The Budget proposes that taxpayers would be eligible to make a retroactive QEF election without requesting consent, but only in cases that do not prejudice the U.S. Government. For example, if the taxpayer owned the PFIC in taxable years that are closed to assessment, the taxpayer would still need to obtain consent and to pay an appropriate amount to compensate the Government for the taxes not paid in the closed years on amounts that would have been includable in the taxpayer’s income if the taxpayer had made a timely QEF election.

3. ‘Accidental Americans’ wishing to give up their US citizenship

U.S. citizens are subject to U.S. income taxation on their worldwide income, even when living outside the USA. An ‘Accidental American’ is someone who acquired US citizenship at birth, but only becomes aware of that US connection (and the associated tax responsibilities) later in life. US citizenship will have been acquired either by being born in the United States (or in certain U.S. territories), or by having one parent who was a U.S. citizen.

Typically, an ‘Accidental American’ will have dual citizenship, of both the US and the country where they have lived for most of their life.

On becoming aware of their US connection, many ‘Accidental Americans’ choose to formally relinquish their US citizenship, or expatriate. There are additional tax consequences in the year of ceasing to be a US citizen, if the expatriating individual falls within the definition of a ‘covered expatriate’.

The Budget proposes to provide relief from the rules for covered expatriates for a narrow class of lower-income dual citizens with limited U.S. ties. This relief would apply only to individuals who:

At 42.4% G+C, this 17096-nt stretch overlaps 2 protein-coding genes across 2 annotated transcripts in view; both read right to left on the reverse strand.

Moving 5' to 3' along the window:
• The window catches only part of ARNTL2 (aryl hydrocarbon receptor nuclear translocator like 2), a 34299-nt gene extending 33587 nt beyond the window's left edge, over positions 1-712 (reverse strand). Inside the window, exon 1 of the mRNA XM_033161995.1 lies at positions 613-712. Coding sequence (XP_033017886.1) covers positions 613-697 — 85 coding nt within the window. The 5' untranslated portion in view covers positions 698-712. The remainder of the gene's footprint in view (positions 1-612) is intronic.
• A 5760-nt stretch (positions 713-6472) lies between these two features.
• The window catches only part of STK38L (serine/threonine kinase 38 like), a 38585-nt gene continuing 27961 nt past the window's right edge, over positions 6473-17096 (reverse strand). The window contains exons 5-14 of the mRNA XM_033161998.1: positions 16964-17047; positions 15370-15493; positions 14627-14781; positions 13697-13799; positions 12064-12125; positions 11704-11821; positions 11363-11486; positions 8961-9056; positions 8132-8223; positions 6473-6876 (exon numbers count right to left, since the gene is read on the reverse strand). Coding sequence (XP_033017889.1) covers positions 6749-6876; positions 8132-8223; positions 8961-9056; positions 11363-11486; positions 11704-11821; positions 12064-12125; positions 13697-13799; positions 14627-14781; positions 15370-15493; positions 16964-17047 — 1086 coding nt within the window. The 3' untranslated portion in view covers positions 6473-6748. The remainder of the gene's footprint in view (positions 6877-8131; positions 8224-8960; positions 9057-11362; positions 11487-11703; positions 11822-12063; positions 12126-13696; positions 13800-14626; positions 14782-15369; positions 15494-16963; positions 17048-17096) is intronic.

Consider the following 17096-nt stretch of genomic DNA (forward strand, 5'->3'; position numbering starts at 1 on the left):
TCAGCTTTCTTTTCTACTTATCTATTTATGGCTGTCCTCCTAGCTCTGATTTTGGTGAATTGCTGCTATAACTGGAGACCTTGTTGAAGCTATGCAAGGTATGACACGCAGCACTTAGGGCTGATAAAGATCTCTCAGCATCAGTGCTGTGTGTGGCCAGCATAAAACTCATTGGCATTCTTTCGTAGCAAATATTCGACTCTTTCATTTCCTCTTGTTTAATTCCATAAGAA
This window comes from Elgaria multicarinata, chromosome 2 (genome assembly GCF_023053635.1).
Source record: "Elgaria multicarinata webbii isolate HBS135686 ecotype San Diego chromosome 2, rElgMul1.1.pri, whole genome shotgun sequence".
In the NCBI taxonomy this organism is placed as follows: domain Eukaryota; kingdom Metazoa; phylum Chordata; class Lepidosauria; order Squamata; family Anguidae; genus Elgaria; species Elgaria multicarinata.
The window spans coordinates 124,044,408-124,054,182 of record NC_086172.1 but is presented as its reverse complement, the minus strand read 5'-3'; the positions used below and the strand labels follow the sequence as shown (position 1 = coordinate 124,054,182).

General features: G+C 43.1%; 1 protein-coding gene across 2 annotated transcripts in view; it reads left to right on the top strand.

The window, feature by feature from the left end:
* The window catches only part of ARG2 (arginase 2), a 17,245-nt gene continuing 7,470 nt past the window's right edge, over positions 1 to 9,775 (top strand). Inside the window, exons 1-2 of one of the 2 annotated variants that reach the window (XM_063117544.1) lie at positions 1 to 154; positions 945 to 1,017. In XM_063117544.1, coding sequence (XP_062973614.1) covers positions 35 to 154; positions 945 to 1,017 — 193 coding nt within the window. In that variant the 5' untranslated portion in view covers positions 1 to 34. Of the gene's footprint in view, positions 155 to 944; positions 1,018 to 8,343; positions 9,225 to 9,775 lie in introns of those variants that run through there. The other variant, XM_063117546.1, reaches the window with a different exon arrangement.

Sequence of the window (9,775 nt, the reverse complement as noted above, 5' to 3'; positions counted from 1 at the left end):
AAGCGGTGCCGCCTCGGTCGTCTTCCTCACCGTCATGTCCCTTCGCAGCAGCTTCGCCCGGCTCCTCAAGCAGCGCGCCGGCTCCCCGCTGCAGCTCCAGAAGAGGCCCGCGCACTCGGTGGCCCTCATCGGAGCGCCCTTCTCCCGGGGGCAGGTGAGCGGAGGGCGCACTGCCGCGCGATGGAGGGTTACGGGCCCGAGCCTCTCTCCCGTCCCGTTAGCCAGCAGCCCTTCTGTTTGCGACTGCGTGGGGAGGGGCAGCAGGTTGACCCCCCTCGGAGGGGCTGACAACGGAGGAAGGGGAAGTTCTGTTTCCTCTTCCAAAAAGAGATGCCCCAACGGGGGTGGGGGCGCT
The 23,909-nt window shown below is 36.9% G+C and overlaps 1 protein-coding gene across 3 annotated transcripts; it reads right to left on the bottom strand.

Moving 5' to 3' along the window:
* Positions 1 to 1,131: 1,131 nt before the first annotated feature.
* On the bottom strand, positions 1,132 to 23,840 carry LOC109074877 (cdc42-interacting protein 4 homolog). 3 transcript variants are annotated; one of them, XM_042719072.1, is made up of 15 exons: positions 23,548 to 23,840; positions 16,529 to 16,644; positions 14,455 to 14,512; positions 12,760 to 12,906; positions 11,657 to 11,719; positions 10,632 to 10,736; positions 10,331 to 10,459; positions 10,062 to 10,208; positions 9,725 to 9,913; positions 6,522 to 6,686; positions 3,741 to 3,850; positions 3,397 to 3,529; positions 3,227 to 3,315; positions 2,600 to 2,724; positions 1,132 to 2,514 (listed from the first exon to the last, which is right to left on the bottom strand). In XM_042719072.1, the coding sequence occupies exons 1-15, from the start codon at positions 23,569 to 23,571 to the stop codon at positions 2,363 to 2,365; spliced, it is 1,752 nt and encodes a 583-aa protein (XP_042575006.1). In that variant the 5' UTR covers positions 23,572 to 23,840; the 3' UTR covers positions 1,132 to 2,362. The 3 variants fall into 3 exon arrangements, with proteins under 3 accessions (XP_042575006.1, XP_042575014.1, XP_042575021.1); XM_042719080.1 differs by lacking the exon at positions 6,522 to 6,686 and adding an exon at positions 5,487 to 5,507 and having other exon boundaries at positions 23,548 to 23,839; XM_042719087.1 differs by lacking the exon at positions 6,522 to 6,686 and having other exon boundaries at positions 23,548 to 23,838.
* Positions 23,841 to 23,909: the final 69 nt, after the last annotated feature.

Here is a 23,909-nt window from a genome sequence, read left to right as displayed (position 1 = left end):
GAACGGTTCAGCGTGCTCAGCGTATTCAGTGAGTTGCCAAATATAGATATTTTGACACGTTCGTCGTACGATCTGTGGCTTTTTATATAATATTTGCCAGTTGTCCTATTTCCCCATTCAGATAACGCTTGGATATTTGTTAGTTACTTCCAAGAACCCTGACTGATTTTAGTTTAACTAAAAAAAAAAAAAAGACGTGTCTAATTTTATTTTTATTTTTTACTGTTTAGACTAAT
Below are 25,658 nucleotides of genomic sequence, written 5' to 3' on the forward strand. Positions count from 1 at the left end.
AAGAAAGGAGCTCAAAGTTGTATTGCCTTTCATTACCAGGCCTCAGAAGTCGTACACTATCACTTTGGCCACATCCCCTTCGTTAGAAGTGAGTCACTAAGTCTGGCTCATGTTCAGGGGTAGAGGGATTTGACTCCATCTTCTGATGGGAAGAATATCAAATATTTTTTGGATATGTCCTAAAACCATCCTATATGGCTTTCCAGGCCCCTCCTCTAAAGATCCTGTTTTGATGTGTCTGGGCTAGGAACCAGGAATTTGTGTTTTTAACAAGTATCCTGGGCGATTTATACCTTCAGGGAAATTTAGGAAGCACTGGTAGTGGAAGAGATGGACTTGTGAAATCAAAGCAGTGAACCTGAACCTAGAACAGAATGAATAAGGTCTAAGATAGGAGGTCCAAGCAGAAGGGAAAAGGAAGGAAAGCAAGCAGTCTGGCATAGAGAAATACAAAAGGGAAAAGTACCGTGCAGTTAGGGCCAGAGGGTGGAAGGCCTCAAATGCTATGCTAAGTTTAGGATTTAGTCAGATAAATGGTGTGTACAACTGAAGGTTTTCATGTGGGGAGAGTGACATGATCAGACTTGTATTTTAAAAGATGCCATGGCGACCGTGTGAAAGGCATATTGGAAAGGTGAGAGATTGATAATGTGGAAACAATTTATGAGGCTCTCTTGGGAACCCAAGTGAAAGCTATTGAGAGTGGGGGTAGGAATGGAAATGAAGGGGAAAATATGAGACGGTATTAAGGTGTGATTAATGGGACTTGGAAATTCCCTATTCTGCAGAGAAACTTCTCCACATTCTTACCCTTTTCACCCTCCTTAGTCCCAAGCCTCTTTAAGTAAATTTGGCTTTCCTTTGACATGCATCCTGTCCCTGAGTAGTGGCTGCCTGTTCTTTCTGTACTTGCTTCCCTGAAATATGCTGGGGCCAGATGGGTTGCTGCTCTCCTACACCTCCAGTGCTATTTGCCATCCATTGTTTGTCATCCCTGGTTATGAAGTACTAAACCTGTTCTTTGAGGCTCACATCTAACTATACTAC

a) Have a tax home outside the United States, and
b) Satisfy other conditions (not yet announced) that ensure that their contacts with the United States are limited, and
c) Whose income and assets are below a specified (not yet announced) threshold.

It has been suggested that evidence of limited contacts with the United States may include a demonstration that the taxpayer’s primary residence has been outside the United States for an extended period. Evidence of the taxpayer’s income and assets may include a foreign tax return, information about the value of property owned by the taxpayer and the taxpayer’s sources of income.

The Prospects of Tax Legislation Being Passed in 2022

It is not immediately apparent how what failed to reach the statute book in 2021 is likely to fare any better now that it has been reintroduced in 2022. In Congress, there is the same resistance as last year. Senator Manchin, who holds the critical ‘swing ’vote in the Senate, is vehemently against part of the package. However, Manchin, has signalled that he is willing to talk with the Administration in late April or May on a slimmed-down version of the President’s tax and spending plan.

Besides the main headline grabbers, the devil will be in the detail of the other proposals which affect overseas US taxpayers. It therefore remains a case of, ‘watch this space’ as to how much will make it to draft legislation and then ultimately pass.

Would you like to know more?

If you would like to discuss how the above may impact you, please get in touch with your usual Blick Rothenberg contact, John Havard using his email at the top of this page, or using the form below.